Legalization of Cannabis: A Brief History
In the United States, cannabis was prevalent for both recreational and medical use until 1906. Hemp was actually one of the first crops in America, grown by George Washington and appearing on the ten dollar bill. It was used to create many items including cloth and rope, and in the mid 1800’s cannabis was used for medicinal purposes as well.
The first regulation on cannabis was the Pure Food and Drug Act of 1906, which required certain drugs to be more accurately labeled. As time went on, restrictions on cannabis began to increase as it was identified as a poison and a “habit forming drug”. By 1920, individual state laws were beginning to prohibit the sale of cannabis.
1925: International Opium Convention
In 1925, the first international drug control treaty was signed, called the International Opium Convention. The treaty banned exporting Indian hemp to countries that outlawed it, and enforced stricter regulations on countries that allowed it. Importing countries would need to have a license approving the import of hemp and confirm that it was for medical use. The United States supported these restrictions on Indian hemp, and restrictions began appearing around the world, making cannabis a controlled substance on a large scale.
1934: Uniform State Narcotic Drug Act
By the 1930’s, cannabis was regulated across the United States. The Uniform State Narcotic Act was created in the late 1920’s, and finalized in 1934. This decided that the federal government should require all states to follow the same restrictions, especially due to the recent 1914 Harrison Narcotics Act which regulated all imports of opiates and coca products. Some believe the real objective of these acts was to be to create revenue generating policies. Taxes were imposed, but states did not have the authority to seize illegal drugs or charge perpetrators of drug crimes.
1937: Marihuana Tax Act
In 1937, the Marihuana Tax Act was passed, enforcing a federal excise tax on hemp sales. This effectively made cannabis illegal by discouraging agricultural growth of hemp. Because the federal government had to allow states to regulate their own medicine, they used this tax as a loophole for regulation. It is theorized that this act was created not only due to misconceptions about cannabis and hemp, but because certain politicians stood to profit off the decrease in hemp production.
Hemp began to make a comeback during World War II. Before the war, the U.S. navy had been using hemp from other countries to make rope and other materials for their ships. During the war, the supply lines were cut off. This forced the U.S. to enact a program to encourage local farmers to grow hemp again, and the U.S. Department of Agriculture lifted the hemp tax. Hemp production increased rapidly, growing millions of acres worth until the war ended. When it did end, the government began to decrease hemp production again since it was no longer needed for war efforts.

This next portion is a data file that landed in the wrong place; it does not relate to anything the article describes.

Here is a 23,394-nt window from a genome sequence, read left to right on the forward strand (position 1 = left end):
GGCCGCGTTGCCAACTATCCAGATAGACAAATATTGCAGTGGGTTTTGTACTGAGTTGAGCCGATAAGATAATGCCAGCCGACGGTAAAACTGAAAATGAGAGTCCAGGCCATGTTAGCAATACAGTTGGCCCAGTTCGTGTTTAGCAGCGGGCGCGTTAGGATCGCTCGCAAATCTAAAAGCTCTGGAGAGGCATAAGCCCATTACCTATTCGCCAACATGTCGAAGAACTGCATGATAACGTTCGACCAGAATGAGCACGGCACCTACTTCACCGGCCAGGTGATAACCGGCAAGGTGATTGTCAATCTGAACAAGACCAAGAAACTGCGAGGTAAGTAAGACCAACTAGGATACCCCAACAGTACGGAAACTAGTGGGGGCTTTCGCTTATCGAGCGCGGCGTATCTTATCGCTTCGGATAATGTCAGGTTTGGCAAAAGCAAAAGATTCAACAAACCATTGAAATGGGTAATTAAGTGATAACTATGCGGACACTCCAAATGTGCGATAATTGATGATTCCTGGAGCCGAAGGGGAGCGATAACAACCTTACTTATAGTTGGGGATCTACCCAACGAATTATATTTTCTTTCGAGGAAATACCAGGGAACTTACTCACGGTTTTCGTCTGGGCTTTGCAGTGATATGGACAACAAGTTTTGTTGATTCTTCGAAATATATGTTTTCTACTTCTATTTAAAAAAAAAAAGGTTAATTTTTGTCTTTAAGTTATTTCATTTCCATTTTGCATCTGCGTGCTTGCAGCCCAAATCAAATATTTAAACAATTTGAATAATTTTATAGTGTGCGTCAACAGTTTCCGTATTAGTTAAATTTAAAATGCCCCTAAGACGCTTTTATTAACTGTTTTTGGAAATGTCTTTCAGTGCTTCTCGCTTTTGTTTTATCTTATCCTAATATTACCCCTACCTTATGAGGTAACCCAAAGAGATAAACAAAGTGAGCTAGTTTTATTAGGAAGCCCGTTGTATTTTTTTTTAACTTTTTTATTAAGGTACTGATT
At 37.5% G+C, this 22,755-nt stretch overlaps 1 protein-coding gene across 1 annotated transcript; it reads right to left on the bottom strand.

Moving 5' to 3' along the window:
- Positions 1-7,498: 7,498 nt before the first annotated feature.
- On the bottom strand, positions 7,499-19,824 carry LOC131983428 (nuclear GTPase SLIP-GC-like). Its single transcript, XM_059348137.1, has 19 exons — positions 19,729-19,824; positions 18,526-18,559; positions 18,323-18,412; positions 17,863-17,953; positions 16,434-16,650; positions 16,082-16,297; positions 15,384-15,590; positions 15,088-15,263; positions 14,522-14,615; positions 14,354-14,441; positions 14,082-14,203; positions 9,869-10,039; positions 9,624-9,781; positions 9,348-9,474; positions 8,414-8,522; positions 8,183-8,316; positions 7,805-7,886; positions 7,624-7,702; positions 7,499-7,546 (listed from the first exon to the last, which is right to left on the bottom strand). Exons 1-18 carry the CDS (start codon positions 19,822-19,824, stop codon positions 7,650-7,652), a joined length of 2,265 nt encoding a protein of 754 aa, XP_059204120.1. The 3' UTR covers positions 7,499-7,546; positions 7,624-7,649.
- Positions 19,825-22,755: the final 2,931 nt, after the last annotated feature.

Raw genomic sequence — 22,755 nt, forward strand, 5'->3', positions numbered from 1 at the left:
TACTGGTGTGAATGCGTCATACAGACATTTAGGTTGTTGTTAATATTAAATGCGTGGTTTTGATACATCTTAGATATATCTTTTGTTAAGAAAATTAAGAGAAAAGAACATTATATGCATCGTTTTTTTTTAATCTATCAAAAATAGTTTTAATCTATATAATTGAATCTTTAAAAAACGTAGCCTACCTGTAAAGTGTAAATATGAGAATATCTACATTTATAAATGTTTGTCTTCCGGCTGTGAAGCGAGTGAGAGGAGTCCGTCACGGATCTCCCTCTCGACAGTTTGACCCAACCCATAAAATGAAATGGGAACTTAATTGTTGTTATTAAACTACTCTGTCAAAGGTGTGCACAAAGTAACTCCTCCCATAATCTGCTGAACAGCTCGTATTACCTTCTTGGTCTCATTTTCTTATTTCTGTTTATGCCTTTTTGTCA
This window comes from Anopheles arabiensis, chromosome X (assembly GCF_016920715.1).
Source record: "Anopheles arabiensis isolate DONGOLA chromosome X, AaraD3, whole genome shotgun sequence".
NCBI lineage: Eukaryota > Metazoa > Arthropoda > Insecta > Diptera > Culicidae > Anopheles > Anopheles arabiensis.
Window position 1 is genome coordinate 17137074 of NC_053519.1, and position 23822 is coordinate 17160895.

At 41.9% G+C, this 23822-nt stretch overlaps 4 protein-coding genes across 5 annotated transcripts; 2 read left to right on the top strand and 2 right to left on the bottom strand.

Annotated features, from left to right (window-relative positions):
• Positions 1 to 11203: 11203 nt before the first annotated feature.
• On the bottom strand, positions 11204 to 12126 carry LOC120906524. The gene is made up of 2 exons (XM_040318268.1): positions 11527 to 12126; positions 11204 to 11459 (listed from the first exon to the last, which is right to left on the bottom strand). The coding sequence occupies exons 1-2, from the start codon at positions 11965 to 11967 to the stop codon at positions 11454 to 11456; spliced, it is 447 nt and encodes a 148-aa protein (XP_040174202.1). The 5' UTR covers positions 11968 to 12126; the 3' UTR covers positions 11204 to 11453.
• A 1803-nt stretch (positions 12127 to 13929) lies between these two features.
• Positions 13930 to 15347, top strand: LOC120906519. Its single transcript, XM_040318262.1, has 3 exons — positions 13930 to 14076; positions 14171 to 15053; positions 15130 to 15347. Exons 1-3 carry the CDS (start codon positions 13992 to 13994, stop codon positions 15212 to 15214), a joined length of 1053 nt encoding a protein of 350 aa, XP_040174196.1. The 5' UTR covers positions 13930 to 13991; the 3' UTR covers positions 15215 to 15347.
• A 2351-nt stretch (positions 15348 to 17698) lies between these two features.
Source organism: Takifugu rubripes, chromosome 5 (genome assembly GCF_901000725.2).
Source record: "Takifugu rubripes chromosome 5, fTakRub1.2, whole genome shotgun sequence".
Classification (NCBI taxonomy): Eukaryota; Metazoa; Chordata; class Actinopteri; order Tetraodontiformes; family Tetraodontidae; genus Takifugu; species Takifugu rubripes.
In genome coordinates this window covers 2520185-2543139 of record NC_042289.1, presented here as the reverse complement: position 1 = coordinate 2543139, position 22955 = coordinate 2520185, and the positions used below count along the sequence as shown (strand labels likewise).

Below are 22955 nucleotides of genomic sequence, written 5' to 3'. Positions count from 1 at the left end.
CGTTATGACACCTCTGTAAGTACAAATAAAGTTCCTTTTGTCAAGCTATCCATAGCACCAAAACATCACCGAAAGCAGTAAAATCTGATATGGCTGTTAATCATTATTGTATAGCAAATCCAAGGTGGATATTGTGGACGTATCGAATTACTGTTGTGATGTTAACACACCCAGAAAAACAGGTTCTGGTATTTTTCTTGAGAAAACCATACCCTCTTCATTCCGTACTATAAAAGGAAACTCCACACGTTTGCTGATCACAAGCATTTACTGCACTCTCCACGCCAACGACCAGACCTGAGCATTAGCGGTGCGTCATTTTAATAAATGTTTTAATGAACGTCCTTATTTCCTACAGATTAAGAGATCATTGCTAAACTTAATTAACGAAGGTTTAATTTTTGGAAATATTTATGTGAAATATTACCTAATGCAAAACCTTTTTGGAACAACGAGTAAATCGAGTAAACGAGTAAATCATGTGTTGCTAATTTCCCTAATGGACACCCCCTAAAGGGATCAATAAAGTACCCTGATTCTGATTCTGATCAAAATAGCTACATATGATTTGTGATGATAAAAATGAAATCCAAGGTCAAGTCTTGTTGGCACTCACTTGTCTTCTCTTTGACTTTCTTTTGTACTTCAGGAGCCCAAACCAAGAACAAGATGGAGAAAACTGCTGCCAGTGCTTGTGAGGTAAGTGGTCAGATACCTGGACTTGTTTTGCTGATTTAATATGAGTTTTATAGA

1970: Controlled Substances Act
In 1970, the signing of the Controlled Substances Act established five classifications of drugs. Cannabis was categorized as a schedule I drug, which have no medical use according to the DEA and FDA. Schedule I drugs also have a tendency to be abused, and users are more likely to establish psychological and physical dependencies. The Controlled Substances Act grouped all types of cannabis together, even though hemp can’t be used as a drug. Because of this misunderstanding, cannabis was outlawed completely.
1990s – Present
Cannabis remained illegal until the early 1990’s, when Proposition P and Proposition 215 fought to legalize medical cannabis. Prop P obtained legalization for medical cannabis in San Francisco, and Prop 215 finalized it at a state level. Other states began to legalize medical cannabis throughout the 1990’s and 2000’s, and in 2012 Colorado and Washington became the first two states to legalize recreational cannabis. Although medical cannabis is now legal in many states and recreational is legal in some, it is still federally regulated.
There are many arguments for why cannabis should be legalized on a federal level. Some argue that if cannabis is legalized for recreational use, it would reduce violence. Other reasons in support of legalization include that a legal market would eliminate a black market, and ensure safer cannabis. Being one the largest agricultural crops would certainly cause an economic increase in various facets of legal cannabis and create jobs. It would also save law enforcement time and money, allowing them to focus on more important legal issues.